The History and Culture of Keswick and the Lake District
The geological origins of Keswick and the North Lakes lie in the Ice Age when glacier erosion shaped the landscape of mountains, valleys and lakes. The first evidence of settlement dates back to the Stone Age when Neolithic man used stone axes to making clearings in the forested hills and valleys to grow crops and keep livestock. Three axes have been found inside Castlerigg Stone Circle which dates back some four thousand years to around the time of these early farming communities. The original purpose of the Stone Circle is unclear; it could have been used as a trading post, meeting place for social gatherings, an astronomical observatory or a site of religious ceremonies. Whatever its intended function the site of the circle is superb, completely surrounded by high fells.
Many Scandinavian place names in the area such as 'thwaite' meaning clearing and 'keld' meaning spring are an indication of settlement by Norsemen in the 10th Century. In the 12th and 13thC the Cistercian religious order acquired large areas of land and introduced large flocks of sheep to the district. A familiar sight on the fells today is the Herdwick sheep, a hardy resilient animal able to withstand extremes of weather.
In the mid 1500s a period of prosperity, brought on by mining, lasted almost 100 years in contrast to the poor rural economy based on wool, crops and leather. During the reign of Elizabeth I there was a demand for copper for the production of arms and the strengthening of warships. In 1564, due to a lack of skilled workforce in the area, expert miners arrived from Germany to fulfil both the demand for copper and provide royalties for the Queen. The Society of Royal Mines was established to finance and organise the operation. Considerable deposits of copper were found in the Newlands and Borrowdale Valleys. Local people were employed carrying coal from Caldbeck, peat and slates from Skiddaw and timber from Borrowdale. Ultimately the Newlands and Borrowdale mines declined due to economic factors such as rising costs and a depression in England but also to other factors such as a decline in fuel. However, this was not the end of mining in the Keswick area. Force Crag Mine, near Braithwaite has been working up till modern times producing a variety of materials. Threlkeld Quarry provided a century of employment. The first records for quarrying at Honister Slate Mines are in 1643. The mine prospered with over 100 men employed until its final closure in 1986.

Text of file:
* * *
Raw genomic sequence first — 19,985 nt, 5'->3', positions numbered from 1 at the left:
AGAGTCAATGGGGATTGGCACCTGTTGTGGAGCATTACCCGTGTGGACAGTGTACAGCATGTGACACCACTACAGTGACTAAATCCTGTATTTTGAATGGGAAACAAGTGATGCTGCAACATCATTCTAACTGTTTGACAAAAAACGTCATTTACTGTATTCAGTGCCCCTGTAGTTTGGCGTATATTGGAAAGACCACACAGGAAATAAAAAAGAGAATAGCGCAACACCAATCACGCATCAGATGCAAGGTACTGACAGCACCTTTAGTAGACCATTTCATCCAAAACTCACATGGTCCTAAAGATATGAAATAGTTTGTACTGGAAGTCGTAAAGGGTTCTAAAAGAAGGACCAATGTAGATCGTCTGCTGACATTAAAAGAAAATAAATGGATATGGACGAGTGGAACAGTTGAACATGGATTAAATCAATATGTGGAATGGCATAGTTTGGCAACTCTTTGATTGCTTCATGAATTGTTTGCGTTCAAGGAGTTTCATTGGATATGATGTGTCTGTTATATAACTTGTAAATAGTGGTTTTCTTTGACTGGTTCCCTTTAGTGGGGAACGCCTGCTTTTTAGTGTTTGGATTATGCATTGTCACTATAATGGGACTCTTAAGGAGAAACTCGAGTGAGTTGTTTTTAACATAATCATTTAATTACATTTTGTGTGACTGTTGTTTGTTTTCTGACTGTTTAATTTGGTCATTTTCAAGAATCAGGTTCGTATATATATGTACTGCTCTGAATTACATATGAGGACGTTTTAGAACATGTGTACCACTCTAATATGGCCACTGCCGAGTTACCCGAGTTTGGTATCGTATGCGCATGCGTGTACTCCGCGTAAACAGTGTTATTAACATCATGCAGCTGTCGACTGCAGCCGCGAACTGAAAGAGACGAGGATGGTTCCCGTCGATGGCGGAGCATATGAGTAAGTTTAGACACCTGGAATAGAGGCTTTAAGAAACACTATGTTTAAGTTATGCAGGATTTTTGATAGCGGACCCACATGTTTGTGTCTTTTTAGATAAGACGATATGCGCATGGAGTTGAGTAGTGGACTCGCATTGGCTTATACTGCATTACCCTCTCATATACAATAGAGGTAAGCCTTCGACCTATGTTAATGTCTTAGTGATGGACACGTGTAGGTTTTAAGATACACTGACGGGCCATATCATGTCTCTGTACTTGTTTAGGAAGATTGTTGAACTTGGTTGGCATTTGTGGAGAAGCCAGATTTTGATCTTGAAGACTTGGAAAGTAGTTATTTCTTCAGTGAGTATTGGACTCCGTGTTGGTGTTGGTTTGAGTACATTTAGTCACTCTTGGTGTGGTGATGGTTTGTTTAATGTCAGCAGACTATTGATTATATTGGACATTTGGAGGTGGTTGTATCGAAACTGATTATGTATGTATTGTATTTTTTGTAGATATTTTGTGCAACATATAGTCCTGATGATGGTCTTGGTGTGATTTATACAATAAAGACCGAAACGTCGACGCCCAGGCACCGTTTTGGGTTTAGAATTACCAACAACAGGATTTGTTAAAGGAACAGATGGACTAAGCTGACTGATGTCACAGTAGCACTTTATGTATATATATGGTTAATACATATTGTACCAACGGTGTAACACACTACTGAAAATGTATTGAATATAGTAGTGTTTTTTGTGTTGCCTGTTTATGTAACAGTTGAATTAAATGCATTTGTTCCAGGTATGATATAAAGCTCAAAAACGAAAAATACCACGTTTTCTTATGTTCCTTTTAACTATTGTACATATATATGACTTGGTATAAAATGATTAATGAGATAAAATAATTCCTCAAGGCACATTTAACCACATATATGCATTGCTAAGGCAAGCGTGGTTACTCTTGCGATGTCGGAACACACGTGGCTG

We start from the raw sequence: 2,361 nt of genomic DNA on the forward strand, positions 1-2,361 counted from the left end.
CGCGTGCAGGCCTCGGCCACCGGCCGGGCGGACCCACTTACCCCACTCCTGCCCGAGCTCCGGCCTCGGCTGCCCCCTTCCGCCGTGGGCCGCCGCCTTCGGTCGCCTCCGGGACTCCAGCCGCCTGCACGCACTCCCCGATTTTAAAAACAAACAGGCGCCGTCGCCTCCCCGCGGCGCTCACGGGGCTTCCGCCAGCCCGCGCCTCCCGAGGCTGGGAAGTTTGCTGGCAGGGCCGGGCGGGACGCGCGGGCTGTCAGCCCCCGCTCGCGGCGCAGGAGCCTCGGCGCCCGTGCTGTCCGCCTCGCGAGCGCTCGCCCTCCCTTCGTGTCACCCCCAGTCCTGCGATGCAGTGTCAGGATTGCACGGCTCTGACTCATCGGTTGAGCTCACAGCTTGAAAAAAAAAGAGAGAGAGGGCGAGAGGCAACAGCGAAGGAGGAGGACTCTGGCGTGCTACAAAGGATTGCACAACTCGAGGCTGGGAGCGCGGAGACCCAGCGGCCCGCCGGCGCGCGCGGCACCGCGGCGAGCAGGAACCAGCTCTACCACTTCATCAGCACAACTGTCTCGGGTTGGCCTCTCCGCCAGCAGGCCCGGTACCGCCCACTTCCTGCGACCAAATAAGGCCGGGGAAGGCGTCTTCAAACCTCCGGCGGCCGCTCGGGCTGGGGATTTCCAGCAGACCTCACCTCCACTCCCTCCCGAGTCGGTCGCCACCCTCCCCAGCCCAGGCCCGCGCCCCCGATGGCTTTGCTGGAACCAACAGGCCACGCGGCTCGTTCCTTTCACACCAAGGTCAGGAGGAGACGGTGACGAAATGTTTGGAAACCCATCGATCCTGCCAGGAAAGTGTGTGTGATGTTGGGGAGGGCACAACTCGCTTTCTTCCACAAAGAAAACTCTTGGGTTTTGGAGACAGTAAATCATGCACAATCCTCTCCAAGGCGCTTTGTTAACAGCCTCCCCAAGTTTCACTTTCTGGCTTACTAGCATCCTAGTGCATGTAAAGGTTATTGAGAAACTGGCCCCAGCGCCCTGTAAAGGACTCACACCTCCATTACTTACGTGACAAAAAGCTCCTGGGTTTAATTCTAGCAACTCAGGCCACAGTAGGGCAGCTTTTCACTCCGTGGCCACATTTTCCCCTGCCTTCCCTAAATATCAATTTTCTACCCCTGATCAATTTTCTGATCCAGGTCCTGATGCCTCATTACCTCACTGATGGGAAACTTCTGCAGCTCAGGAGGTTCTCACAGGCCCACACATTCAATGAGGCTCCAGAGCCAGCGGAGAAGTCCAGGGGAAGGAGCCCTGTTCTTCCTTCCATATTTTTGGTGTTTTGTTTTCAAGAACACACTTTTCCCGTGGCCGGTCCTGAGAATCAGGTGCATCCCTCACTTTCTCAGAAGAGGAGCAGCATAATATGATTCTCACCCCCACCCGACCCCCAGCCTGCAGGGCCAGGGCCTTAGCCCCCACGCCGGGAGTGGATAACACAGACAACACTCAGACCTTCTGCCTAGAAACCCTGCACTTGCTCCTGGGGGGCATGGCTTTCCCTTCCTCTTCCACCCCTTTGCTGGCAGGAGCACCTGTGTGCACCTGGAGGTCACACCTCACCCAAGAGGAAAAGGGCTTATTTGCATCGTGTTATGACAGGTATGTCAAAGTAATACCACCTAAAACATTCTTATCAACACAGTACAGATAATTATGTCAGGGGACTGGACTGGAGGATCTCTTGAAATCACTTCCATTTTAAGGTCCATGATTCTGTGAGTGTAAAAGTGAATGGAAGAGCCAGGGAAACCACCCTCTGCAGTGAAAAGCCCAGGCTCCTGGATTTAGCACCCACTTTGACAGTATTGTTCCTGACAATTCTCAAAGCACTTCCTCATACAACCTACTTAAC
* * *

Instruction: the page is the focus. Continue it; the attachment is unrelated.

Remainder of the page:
The raw material for Keswick's major industry, pencil making, was purportedly discovered by a shepherd in Seathwaite in the Borrowdale Valley in 1550. The substance, known as black lead or graphite was initially used to brand sheep, leading to Borrowdale's claims to have made the first pencils in the world. In the 18th and early 19th C the mines were at their most productive. The description of pencil maker begins to appear in the Crosthwaite Parish Registers in the early 1800?s in the form of cottage industries and by the 19th and early 20thC there were several companies with pencil factories in Keswick. A wide range of pencils are still made in Keswick today. The Cumberland Pencil Museum tells the history of pencil making from early origins through to present day.
The origins of today's tourism industry began in the late 18thC when the first visitors started to arrive encouraged by the area's close connections with famous writers such as Coleridge, Ruskin, Wordsworth and Southey and popularity with artists such as Turner and Constable. A 1783 Travellers' Guide stated 'Keswick receives great benefit from the resort of gentry to see the romantic lakes and mountains that surround it'. As war in Europe brought 'The Grand Tour' to an end and roads began to improve numbers of visitors increased. In the 1860's the building of the Cockermouth, Keswick and Penrith railway line lead to a dramatic increase in visitors and Keswick began to be transformed from a small market town to the thriving tourist centre it is today.